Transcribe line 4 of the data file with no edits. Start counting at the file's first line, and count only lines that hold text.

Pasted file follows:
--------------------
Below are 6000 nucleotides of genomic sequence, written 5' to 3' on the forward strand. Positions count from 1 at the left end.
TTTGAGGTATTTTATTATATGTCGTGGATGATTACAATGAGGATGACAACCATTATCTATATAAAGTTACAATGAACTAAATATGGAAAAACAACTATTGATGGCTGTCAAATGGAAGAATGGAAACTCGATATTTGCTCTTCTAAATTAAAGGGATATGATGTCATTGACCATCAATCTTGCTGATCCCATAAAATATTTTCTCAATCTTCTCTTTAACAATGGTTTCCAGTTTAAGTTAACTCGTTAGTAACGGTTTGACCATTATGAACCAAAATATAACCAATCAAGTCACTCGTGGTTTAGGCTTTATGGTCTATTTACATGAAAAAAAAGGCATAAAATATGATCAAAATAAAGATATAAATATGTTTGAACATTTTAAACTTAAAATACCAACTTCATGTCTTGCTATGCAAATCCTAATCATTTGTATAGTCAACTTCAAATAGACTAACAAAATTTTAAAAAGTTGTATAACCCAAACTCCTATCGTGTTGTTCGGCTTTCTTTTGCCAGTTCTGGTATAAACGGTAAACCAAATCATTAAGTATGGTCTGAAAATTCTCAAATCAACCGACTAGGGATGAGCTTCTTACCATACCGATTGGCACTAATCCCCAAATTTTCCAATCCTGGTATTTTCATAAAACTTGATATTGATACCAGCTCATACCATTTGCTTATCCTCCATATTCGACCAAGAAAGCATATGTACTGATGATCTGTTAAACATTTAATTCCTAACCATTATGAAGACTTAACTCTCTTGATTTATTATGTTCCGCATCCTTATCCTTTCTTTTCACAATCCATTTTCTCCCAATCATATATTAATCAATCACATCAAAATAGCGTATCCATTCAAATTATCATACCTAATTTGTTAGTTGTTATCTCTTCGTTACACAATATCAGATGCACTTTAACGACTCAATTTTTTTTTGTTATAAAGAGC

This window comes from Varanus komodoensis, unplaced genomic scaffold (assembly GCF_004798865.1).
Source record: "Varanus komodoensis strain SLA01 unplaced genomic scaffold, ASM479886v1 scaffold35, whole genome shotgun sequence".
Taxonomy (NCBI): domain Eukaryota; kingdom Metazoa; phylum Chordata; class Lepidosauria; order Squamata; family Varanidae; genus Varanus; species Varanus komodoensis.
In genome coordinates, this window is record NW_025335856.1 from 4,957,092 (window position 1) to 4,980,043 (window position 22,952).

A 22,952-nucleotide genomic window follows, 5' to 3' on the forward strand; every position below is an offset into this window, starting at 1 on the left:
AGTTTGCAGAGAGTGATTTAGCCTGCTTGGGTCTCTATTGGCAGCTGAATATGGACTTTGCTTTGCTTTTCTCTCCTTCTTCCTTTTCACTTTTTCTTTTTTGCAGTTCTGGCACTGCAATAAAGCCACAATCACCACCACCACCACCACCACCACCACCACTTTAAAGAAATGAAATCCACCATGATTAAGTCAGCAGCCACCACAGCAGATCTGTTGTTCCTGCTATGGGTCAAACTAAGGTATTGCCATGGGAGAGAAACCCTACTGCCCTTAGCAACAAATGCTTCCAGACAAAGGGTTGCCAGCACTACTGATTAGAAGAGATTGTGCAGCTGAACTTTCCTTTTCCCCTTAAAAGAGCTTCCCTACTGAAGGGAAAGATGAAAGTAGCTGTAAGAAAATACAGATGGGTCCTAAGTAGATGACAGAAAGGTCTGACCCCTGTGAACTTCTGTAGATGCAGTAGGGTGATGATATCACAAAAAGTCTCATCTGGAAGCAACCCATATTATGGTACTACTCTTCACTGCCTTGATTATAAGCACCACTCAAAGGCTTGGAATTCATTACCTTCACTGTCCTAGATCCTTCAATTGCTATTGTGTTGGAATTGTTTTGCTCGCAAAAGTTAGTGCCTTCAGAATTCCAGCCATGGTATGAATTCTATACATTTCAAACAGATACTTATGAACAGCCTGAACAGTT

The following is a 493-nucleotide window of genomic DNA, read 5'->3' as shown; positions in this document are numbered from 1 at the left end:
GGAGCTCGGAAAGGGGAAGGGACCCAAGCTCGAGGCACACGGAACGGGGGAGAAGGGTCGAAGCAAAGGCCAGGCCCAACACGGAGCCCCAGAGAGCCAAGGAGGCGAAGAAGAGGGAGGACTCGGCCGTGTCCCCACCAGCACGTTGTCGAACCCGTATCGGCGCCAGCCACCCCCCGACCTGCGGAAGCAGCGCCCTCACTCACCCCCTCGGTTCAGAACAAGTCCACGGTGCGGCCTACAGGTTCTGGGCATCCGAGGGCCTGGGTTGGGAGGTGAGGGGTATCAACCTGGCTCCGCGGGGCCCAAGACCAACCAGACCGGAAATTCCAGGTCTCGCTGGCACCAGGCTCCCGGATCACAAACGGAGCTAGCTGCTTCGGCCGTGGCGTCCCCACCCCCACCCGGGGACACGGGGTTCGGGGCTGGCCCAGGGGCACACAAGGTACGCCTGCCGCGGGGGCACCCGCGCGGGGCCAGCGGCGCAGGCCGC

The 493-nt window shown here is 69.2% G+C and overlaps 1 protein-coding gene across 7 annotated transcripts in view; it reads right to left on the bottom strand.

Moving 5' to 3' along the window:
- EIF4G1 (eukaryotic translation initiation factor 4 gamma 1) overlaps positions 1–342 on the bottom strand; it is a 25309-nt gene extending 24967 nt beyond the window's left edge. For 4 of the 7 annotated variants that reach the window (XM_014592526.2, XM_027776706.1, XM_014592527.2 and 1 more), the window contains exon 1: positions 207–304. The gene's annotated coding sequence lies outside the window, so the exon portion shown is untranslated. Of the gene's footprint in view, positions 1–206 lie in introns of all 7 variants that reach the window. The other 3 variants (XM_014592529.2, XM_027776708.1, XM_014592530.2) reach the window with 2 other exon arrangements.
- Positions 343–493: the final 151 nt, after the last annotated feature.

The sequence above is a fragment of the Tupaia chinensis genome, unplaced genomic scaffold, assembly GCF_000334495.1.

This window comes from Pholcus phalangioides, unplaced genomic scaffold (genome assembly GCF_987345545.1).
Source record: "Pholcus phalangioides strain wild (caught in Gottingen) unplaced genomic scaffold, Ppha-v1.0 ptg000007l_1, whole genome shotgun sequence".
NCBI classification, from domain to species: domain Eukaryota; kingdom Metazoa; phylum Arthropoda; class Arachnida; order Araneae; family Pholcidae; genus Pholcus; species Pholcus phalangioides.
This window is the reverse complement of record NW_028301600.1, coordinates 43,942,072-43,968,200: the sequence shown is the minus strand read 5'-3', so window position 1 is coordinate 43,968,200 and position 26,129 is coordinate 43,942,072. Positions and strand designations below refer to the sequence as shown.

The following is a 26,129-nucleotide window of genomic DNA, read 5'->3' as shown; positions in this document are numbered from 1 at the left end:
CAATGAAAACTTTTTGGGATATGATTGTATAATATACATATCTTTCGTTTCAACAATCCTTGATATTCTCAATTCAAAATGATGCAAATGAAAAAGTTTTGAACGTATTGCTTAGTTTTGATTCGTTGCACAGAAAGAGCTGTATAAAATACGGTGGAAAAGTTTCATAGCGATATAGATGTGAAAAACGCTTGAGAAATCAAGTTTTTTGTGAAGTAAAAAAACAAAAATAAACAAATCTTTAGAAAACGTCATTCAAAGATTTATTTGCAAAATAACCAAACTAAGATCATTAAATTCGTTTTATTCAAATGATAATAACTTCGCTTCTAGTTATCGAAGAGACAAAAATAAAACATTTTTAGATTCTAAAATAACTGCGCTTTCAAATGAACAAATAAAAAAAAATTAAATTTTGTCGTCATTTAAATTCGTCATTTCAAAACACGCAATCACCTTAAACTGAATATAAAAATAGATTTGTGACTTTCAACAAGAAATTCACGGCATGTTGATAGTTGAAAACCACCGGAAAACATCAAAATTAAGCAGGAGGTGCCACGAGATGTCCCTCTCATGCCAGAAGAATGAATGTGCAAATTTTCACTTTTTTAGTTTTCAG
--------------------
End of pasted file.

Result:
Source record: "Varanus komodoensis strain SLA01 unplaced genomic scaffold, ASM479886v1 scaffold35, whole genome shotgun sequence".